4) The system becomes institutionalized and pervasive, as stakeholders pursue their own incentives and rationalize their behavior.

  • In 1982, Reagan is the start of the history of the War on Drugs, even though less than 2% of the American public view drugs as the most important issue. In 1989, this has risen to 64%.
    • Crack cocaine reaches its height in 1985, ravaging urban neighborhoods affected by outsourcing of manufacturing jobs. 
    • Federal antidrug funding grows by a literal 10x in the FBI, DoD, and DEA over a decade, while funding for substance abuse counseling is cut.
  • The DEA supports media campaigns for the crack epidemic. The media are happy to oblige since this is the “hottest combat reporting since the end of the Vietnam War.”
    • Racially coded language about “crack whores” and “gangbangers” reinforce stereotypes of lazy welfare queens and black criminal predators.
  • Politicians campaign on promises of being tough on crime and drugs, motivated by the desire to win and appealing to constituents.
    • With the media rage, few politicians dare to stand against “cracking down on crime.” Instead, they scramble over each other to seem the harshest against crime. (This had also occurred during Jim Crow segregation, with some politicians proposing legislation against integrated chess playing.)
    • With the Anti-Drug Abuse Act of 1986, mandatory minimum sentences are passed. Punishments are more severe for crack (associated with blacks), requiring 5g of possession, vs 500g of powder cocaine (associated with whites). More civil penalties are passed.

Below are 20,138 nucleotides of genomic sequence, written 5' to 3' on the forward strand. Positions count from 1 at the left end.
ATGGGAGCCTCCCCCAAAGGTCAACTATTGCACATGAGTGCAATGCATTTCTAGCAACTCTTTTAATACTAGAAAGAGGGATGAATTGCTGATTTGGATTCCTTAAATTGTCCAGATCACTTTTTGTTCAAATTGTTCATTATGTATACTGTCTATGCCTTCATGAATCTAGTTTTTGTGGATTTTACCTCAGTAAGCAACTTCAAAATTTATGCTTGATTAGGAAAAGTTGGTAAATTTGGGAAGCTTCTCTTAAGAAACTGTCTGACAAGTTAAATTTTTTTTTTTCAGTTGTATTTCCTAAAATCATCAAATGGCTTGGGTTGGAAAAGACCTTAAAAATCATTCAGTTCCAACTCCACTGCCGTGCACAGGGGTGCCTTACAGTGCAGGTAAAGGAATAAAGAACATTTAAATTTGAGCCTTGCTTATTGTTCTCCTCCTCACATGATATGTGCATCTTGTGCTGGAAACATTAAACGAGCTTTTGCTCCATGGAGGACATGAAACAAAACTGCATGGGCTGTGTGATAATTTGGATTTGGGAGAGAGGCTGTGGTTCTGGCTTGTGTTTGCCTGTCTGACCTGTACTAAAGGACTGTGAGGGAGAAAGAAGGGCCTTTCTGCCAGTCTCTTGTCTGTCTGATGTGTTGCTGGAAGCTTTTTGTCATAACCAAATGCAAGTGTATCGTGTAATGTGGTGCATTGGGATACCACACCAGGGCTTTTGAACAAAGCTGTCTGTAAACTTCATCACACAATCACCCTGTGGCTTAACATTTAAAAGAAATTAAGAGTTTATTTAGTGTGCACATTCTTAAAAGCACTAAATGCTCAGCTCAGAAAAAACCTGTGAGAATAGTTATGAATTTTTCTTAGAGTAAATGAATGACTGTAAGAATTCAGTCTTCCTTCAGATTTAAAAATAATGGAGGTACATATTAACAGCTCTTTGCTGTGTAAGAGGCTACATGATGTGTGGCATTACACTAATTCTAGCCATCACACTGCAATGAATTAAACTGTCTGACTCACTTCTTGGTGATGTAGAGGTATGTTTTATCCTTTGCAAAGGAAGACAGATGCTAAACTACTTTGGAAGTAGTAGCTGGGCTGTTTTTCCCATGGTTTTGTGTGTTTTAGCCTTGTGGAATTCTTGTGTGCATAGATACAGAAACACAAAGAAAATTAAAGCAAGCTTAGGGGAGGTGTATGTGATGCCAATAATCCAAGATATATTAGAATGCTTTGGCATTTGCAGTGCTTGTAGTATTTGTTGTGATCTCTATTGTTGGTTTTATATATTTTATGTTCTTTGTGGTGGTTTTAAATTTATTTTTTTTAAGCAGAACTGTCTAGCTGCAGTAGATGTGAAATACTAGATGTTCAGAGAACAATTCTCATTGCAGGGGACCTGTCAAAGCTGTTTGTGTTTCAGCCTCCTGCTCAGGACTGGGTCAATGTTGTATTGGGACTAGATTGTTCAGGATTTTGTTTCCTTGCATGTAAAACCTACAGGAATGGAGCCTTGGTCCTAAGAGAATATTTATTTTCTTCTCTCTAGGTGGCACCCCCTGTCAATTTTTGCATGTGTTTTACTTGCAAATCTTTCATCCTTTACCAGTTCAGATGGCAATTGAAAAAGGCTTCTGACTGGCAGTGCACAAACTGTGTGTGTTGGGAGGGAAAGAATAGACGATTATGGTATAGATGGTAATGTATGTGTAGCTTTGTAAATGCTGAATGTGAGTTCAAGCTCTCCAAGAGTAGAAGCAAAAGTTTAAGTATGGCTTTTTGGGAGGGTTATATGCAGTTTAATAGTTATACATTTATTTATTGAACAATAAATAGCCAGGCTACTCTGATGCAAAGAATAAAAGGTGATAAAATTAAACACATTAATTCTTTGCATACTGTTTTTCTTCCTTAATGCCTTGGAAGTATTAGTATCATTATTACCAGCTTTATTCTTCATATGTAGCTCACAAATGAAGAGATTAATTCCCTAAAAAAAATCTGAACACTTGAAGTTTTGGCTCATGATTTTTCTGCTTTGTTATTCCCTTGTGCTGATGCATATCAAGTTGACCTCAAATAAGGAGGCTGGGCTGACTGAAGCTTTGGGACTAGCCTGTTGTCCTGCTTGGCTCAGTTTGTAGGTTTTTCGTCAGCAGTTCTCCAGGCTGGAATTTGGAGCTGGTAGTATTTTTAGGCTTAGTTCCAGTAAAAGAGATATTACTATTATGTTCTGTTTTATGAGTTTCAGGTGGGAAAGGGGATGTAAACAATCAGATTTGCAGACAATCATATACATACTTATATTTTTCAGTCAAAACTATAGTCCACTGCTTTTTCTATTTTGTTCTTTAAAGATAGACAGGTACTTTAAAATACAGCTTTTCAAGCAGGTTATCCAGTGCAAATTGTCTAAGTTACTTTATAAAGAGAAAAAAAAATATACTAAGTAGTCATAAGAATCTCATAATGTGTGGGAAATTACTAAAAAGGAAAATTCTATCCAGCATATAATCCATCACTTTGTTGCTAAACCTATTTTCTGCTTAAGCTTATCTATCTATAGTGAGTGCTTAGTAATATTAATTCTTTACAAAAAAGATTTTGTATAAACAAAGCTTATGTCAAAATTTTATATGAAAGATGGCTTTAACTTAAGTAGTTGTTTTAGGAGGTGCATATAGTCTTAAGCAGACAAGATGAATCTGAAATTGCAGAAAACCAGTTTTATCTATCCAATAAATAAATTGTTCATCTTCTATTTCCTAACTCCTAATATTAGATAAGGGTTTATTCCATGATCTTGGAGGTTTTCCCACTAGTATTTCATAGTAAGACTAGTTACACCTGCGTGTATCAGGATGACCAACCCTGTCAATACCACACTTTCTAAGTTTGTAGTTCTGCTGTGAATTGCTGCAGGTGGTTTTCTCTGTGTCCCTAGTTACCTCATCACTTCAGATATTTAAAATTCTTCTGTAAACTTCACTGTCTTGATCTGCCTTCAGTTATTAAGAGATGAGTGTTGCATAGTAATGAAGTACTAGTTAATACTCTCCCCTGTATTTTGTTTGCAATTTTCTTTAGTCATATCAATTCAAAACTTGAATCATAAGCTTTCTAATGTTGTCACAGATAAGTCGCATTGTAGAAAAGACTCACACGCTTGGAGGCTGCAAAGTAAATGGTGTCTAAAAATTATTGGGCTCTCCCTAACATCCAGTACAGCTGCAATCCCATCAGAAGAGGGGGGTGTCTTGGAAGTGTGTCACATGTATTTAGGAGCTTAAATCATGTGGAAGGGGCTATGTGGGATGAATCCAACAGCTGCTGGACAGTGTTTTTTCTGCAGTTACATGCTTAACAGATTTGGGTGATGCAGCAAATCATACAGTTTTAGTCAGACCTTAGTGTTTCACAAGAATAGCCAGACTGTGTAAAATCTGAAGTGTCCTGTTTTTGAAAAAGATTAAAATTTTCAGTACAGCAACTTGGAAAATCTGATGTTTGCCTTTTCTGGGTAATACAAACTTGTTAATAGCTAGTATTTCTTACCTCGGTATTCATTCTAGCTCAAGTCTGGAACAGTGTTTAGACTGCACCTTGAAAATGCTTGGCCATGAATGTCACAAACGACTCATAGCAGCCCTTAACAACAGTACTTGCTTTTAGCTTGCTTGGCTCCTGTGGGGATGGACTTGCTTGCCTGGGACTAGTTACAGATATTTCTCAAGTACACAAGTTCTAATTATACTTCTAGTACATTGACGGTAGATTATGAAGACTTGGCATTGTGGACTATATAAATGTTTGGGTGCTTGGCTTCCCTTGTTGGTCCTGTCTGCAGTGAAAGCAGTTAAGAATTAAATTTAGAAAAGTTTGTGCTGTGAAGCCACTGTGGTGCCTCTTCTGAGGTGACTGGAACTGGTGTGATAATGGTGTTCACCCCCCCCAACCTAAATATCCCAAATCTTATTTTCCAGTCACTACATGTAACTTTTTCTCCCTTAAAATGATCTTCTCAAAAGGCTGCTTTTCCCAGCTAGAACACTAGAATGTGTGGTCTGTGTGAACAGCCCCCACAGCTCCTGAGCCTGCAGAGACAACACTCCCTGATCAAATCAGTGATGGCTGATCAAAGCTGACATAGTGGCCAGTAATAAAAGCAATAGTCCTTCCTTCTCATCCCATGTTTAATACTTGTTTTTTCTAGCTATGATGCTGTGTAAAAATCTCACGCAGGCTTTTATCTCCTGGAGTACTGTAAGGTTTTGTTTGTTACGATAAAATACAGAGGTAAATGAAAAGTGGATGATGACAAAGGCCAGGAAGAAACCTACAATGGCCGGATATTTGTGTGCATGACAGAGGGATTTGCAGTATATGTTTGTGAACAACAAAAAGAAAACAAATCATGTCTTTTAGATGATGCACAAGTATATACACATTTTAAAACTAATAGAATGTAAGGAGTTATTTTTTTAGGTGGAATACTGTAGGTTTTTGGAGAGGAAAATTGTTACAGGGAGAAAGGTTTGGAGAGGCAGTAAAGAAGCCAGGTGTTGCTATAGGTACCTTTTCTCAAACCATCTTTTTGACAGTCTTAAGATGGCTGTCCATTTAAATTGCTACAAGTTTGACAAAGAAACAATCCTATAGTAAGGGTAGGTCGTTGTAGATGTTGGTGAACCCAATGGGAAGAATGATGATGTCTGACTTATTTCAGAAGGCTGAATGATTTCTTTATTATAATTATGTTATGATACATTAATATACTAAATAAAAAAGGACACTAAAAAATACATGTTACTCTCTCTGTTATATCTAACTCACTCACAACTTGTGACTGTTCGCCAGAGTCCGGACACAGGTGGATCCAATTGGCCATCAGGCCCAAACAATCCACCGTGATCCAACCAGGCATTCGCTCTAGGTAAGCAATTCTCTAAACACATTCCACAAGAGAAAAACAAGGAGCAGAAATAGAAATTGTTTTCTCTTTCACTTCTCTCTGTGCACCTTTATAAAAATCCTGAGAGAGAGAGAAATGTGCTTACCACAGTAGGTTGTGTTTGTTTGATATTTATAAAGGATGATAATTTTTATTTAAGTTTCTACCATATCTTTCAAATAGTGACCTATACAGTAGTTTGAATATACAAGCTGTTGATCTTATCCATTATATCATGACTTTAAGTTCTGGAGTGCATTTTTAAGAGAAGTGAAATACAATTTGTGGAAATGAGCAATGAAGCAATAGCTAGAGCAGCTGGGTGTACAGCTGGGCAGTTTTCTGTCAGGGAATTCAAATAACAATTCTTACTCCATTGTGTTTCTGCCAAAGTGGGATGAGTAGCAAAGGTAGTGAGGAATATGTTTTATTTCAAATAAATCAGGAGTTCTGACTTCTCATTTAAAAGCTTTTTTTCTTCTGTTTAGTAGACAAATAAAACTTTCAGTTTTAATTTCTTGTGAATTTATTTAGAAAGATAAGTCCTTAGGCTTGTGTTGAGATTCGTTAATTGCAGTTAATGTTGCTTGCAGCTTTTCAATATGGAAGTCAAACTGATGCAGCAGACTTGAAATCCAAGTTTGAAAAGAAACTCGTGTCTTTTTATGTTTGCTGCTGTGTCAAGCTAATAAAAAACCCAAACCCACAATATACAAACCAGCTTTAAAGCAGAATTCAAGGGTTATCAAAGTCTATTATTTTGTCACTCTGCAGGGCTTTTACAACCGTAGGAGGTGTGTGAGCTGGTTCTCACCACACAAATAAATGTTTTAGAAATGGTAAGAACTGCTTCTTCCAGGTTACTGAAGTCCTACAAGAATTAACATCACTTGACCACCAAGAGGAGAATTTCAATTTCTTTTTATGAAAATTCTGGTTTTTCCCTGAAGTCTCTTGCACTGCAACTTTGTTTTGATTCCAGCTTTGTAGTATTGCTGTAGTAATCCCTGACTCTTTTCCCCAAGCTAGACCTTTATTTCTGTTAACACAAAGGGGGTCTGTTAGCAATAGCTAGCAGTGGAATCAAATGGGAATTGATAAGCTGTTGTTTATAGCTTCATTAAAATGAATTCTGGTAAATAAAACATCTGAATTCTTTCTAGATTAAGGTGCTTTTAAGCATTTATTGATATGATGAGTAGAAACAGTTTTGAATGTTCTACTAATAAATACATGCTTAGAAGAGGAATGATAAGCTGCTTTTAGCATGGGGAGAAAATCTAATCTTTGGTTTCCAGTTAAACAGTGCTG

• The history of the war on drugs continues with every administration after Reagan.
  • Judges and the Supreme Court uphold legality of police activities like pretext stops and barring evidence of discrimination from being considered in court (eg McCleskey v Kemp). These are likely primarily out of case precedent and not explicitly politically biased.
    • But it’s hard not to think they were at least a little influenced by the zeitgeist of the day, the government mandate for war on crime.
    • Lower courts then have to follow the case law and strike down attempts to claim discrimination in court.

The history of the war on drugs is complex and had significant consequences.

History of the War on Drugs: A Racist Justice System

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Like what you just read? Read the rest of the world's best summary of Michelle Alexander's "The New Jim Crow" at Shortform.

Here's what you'll find in our full The New Jim Crow summary:

  • How the US prison population increased 10x in 30 years because of harsh drug policies
  • How being "tough on crime" was deeply motivated in discrimination against black people
  • Why being convicted for a crime is essentially a life sentence of poverty and return to prison

Rina Shah

An avid reader for as long as she can remember, Rina’s love for books began with The Boxcar Children. Her penchant for always having a book nearby has never faded, though her reading tastes have since evolved. Rina reads around 100 books every year, with a fairly even split between fiction and non-fiction. Her favorite genres are memoirs, public health, and locked room mysteries. As an attorney, Rina can’t help analyzing and deconstructing arguments in any book she reads.